There seems to be some reprieve ahead from searing heat farmers in the northern regions have experienced over the last couple of weeks. Early last week farmers in Limpopo and North West expressed concern that, despite good early rains, the scorching sun was killing new grass. Buks van der Walt, a farmer in Limpopo’s Koedoesrand district, says he fears another “green drought” – a phenomenon where the veld appears green, but has too little moisture to facilitate enough growth to sustain livestock.
Hannes Esterhuizen, who farms in the Swartruggens area, raises similar concerns. Maize farmers are also worried about the high temperatures. owever, on Tuesday last week GrainVest climatologist Louis Botha said farmers in most parts of the country could look forward to some rain over the following 10 days. “Temperatures should also be around normal at least until the end of the month,” he said. Botha also said southern parts of the country might experience temperatures below normal for this time of year because of the fronts moving in over these areas. While it is normal for frontal conditions to occur during this time of year, Botha noted that the frequency of fronts moving in does seem a bit higher than normal.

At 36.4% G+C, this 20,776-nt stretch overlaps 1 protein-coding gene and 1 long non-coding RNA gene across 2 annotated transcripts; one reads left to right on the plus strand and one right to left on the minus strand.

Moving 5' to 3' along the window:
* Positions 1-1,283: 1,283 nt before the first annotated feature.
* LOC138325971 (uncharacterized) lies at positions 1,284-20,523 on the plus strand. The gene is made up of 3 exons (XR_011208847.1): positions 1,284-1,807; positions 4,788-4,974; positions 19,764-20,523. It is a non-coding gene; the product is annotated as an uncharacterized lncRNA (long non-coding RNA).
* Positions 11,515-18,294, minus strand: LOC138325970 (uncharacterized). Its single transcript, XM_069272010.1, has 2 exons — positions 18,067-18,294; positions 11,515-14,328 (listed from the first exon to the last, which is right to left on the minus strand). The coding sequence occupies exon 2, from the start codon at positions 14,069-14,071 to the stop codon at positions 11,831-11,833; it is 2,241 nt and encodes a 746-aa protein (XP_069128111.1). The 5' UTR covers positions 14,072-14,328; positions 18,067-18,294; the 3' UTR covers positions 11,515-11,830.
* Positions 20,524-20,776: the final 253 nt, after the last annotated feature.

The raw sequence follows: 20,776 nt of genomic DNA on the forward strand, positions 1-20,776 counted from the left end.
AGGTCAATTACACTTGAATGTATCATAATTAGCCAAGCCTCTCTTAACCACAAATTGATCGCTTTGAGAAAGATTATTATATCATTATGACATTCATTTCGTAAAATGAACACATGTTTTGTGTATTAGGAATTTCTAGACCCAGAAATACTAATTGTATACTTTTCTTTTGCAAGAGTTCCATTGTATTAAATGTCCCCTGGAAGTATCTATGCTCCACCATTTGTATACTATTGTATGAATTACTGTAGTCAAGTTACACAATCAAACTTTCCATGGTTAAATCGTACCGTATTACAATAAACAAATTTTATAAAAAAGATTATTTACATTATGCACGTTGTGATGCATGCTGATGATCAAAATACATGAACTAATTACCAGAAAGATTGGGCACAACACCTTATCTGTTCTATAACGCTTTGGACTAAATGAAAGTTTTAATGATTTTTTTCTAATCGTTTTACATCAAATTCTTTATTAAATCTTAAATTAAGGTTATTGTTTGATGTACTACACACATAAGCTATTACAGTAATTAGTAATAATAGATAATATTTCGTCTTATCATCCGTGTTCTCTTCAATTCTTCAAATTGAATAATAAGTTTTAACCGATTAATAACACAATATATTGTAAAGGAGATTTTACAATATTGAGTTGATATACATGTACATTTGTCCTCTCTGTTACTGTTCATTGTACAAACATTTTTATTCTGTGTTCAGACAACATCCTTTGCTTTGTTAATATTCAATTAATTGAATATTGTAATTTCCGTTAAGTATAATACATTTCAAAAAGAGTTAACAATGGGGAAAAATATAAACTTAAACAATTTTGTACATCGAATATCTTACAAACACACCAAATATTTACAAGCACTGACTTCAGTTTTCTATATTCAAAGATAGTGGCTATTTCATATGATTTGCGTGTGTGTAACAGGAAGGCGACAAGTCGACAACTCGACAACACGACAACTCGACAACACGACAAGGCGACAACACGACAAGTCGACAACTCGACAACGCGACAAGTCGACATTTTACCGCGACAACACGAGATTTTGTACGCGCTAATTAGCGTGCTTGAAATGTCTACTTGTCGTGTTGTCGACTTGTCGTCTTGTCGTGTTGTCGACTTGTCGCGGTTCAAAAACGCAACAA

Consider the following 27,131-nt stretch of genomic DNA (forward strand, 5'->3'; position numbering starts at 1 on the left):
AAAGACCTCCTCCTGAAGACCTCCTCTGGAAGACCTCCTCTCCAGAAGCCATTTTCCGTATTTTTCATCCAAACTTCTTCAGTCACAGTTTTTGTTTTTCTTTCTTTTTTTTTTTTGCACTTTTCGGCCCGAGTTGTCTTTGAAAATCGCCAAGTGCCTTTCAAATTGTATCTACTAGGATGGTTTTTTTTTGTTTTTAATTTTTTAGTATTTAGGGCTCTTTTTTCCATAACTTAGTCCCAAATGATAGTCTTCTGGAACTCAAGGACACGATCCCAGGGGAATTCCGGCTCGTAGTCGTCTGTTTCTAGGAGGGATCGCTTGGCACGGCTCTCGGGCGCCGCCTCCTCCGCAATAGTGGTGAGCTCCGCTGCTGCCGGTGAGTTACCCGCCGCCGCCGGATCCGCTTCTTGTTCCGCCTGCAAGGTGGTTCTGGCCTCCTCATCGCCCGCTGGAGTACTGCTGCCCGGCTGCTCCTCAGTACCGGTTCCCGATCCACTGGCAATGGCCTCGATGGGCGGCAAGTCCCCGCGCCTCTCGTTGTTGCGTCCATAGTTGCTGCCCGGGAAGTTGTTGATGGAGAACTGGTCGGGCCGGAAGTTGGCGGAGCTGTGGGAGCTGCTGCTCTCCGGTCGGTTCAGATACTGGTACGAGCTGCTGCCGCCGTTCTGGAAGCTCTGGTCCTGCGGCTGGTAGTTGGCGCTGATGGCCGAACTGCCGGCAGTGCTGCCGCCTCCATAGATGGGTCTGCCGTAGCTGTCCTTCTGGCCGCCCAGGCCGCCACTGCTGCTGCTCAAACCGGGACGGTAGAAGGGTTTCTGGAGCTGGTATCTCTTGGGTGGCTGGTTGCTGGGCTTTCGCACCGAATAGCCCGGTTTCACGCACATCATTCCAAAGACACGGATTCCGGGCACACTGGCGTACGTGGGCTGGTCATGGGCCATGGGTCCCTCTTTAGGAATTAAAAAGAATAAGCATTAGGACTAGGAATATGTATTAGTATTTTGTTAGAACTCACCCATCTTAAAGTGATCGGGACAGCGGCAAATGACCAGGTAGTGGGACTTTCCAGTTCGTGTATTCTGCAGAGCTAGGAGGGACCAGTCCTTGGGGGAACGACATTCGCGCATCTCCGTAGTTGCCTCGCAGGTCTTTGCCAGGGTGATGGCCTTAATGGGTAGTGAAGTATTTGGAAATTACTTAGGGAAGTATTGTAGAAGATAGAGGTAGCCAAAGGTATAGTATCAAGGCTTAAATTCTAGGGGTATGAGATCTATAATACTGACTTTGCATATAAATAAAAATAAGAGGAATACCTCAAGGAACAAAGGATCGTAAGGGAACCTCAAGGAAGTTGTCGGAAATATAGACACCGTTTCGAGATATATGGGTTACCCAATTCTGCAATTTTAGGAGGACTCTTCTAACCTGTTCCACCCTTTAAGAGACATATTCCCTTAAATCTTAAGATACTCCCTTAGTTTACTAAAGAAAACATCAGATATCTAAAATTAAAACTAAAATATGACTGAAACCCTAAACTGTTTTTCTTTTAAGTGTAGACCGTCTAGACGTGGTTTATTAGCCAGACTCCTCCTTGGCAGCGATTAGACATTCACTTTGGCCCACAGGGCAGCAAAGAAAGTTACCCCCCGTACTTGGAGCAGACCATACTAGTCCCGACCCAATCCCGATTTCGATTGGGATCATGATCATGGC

“High-pressure systems wedging in behind these fronts bring the rains we have been experiencing over the last couple of weeks,” he said, explaining that this could be a result of La Niña conditions. Botha nevertheless warned that farmers should not throw caution to the wind and expect above-normal rainfall due to possible La Niña conditions. “While is associated with wet conditions, we must bear in mind that there is only a 25% difference between the effects of El Niño and La Niña, and there are too many other variables affecting the weather to make decisions solely on the occurrence of one of the above.” Botha suggested farmers plan for a normal year and not take any unnecessary risks based on rumours of a wet summer ahead. – Jasper Raats